Enacted by Congress in 1950, the Uniform Code of Military Justice (UCMJ) is the foundation of military justice law in the United States. It underwent a major revision in 1968 and is codified at 10 U.S.C. Ch. 47. You can access the UCMJ from a variety of different legal resources:
Legislative history is one source for researching legislative intent behind a statute. The Congressional Record, House and Senate Reports, and hearings are all forms of legislative history records that enable a legal researcher to track the discussion and debate surrounding a new law and obtain a clearer understanding of legislators' intent in passing the law.
Military justice legal researchers have multiple database options for locating a compiled legislative history of the Uniform Code of Military Justice (1950). The following resources all provide compiled legislative histories:
The Manual for Courts-Martial ("MCM") is promulgated by executive order of the President and serves as the official guide to conducting courts-martial. The MCM is composed of five Parts and twenty-eight appendices:
Organization of the MCM
|Part II||Rules for Courts-Martial|
|Part III||Military Rules of Evidence|
|Part IV||Punitive Articles|
|Part V||Nonjudicial Punishment Procedure|
New editions of the MCM are published periodically, and any amendments (historically referred to as "changes") are published separately and identified by the date of the edition of the MCM to which they apply. You can see a clear example of this updating practice from the Library of Congress's Military Legal Resources Collection at this link. With the publication of a new edition, all prior amendments are fully incorporated into newest edition. The most recent edition was released in 2019.
The MCM is available from a variety of sources, including several sources that also provide access to superseded editions:
The Department of Defense and the Department of Homeland Security also publish supplementary material to accompany the MCM. These materials can be found throughout the MCM itself and include the "Discussion" sections accompanying the Preamble, RCM, and Punitive Articles, and the appendices. They provide additional interpretation and explanation for the application of the MCM. While the supplemental materials are not themselves legally binding, they are treated as persuasive authority in interpreting and applying the MCM. See United States v. Lazauskas, 62 J.J. 39 (C.A.A.F. 2005).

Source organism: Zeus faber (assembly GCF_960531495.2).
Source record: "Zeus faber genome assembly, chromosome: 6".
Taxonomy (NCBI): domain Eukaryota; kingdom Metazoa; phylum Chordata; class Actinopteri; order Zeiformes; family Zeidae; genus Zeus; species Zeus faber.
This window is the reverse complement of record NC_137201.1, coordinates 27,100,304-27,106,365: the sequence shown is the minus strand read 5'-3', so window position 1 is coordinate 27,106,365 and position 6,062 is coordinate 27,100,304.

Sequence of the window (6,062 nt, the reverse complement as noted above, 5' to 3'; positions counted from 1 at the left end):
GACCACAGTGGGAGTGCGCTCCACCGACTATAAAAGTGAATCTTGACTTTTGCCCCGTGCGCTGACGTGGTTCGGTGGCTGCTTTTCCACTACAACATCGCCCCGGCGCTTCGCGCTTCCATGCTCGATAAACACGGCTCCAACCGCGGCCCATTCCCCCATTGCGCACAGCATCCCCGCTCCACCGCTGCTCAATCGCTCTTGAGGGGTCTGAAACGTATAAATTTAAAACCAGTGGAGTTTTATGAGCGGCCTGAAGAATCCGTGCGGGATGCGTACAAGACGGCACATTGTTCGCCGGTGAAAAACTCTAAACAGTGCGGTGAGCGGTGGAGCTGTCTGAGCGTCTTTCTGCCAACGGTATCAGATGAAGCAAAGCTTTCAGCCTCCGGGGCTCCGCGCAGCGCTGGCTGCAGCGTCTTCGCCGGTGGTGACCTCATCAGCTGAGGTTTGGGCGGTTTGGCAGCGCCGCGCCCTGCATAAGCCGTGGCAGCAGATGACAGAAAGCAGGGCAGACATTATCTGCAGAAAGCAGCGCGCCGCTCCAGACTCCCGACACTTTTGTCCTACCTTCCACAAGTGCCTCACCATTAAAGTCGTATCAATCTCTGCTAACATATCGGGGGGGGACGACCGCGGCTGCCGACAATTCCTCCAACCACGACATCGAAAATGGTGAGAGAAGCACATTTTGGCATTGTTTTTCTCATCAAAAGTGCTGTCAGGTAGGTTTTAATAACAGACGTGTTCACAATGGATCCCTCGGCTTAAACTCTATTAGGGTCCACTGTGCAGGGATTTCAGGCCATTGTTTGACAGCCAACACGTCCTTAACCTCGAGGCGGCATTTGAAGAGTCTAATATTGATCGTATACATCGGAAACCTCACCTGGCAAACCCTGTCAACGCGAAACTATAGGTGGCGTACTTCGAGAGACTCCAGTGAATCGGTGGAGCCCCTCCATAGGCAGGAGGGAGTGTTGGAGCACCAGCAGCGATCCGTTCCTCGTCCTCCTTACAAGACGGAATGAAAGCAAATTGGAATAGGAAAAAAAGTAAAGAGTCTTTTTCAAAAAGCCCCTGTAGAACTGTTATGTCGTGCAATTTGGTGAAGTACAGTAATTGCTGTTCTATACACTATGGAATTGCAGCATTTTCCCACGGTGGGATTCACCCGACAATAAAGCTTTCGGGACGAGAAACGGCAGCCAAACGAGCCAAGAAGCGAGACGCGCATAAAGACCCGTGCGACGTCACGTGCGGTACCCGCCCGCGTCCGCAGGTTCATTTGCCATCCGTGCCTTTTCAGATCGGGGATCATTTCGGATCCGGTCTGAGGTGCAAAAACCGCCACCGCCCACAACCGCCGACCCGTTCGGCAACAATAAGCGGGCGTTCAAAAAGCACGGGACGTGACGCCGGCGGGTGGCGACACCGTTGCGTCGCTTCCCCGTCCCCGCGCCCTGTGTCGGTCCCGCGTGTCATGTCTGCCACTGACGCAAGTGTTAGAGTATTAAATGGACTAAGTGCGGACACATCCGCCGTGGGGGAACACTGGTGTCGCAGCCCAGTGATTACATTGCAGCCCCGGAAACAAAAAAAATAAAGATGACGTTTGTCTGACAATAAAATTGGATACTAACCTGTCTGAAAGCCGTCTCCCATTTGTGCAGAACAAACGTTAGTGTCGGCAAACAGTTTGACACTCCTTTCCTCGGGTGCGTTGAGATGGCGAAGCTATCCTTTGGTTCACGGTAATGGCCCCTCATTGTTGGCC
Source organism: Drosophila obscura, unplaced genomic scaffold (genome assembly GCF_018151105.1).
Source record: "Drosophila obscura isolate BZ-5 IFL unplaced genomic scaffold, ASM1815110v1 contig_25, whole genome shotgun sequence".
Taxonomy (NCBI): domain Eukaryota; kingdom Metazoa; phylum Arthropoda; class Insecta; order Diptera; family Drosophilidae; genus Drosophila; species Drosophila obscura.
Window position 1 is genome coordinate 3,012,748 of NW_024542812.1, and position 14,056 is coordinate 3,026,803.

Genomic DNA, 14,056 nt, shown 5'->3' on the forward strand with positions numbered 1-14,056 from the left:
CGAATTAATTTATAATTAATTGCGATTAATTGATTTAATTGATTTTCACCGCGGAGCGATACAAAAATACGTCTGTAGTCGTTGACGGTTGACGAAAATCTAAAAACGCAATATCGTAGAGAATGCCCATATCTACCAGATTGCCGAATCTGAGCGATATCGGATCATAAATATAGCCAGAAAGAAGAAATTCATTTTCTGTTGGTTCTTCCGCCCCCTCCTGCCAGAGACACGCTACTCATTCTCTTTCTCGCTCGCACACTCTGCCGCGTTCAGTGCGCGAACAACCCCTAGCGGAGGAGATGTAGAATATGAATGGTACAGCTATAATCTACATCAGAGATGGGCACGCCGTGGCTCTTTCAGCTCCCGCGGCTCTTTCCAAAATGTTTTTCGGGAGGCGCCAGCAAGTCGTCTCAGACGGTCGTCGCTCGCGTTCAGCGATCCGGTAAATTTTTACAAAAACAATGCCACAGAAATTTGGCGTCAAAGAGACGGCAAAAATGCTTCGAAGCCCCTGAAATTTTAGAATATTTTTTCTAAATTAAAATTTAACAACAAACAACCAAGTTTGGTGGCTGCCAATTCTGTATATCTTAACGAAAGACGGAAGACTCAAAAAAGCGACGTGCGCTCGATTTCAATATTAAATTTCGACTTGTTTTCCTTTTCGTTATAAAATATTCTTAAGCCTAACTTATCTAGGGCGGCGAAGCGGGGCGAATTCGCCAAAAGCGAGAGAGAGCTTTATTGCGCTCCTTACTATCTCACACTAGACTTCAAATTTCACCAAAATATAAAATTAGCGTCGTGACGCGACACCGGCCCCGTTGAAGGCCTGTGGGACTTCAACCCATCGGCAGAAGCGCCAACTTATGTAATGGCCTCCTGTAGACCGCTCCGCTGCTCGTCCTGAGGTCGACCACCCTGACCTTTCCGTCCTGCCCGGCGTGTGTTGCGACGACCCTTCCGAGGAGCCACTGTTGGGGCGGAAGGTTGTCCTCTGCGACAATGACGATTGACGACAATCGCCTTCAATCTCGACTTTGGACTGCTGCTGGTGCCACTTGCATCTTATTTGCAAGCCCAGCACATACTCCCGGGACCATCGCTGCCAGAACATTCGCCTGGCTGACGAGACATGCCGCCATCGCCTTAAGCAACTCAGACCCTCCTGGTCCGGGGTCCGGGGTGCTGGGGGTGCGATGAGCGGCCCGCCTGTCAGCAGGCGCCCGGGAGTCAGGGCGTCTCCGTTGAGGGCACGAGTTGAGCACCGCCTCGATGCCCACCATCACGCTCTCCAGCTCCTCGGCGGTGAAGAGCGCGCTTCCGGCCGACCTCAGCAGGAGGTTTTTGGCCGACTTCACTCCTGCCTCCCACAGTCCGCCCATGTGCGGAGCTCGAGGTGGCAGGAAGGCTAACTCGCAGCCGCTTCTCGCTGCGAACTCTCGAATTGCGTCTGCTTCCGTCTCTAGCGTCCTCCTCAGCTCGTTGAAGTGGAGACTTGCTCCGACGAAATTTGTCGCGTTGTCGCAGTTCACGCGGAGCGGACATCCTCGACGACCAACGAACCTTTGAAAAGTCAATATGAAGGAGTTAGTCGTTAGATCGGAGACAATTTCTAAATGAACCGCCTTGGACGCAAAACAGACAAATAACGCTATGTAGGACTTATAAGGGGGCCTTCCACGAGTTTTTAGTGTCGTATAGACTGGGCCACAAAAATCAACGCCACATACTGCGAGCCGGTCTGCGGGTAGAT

A compilation of the Supplemental Material for the 2019 edition of the MCM can be viewed at this link (opens as a PDF). (Free online resource.)
The Military Judges' Benchbook, also known as Army Pamphlet 27-9, is designed to provide military judges of courts-martial with overviews of trial procedure and assistance in the drafting of instructions to the court. This source is typically used in conjunction with the UCMJ and the MCM, and it is available from the following sources:
Military regulations and related publications are published in a variety of resources. Many, but not all, military regulations are published in the Code of Federal Regulations, while other military regulations are available through publications from each military branch. The following is a list of the general sources for military regulations.
Many, but not all, military regulations are codified in Title 32 (National Defense) in the Code of Federal Regulations. Title 32 is broken down in Parts based on the different military branches:
Military regulations and supporting materials can also be published in a variety of different formats, including as instructions, handbooks, manuals, directives, pamphlets, etc. Each military branch publishes its own set of regulatory publications, and researchers should check these sources for additional regulatory guidance not codified in the CFR.
The majority of these sources are available for free on military branch websites, but Westlaw Edge also provides access to a collection of military law regulatory publications: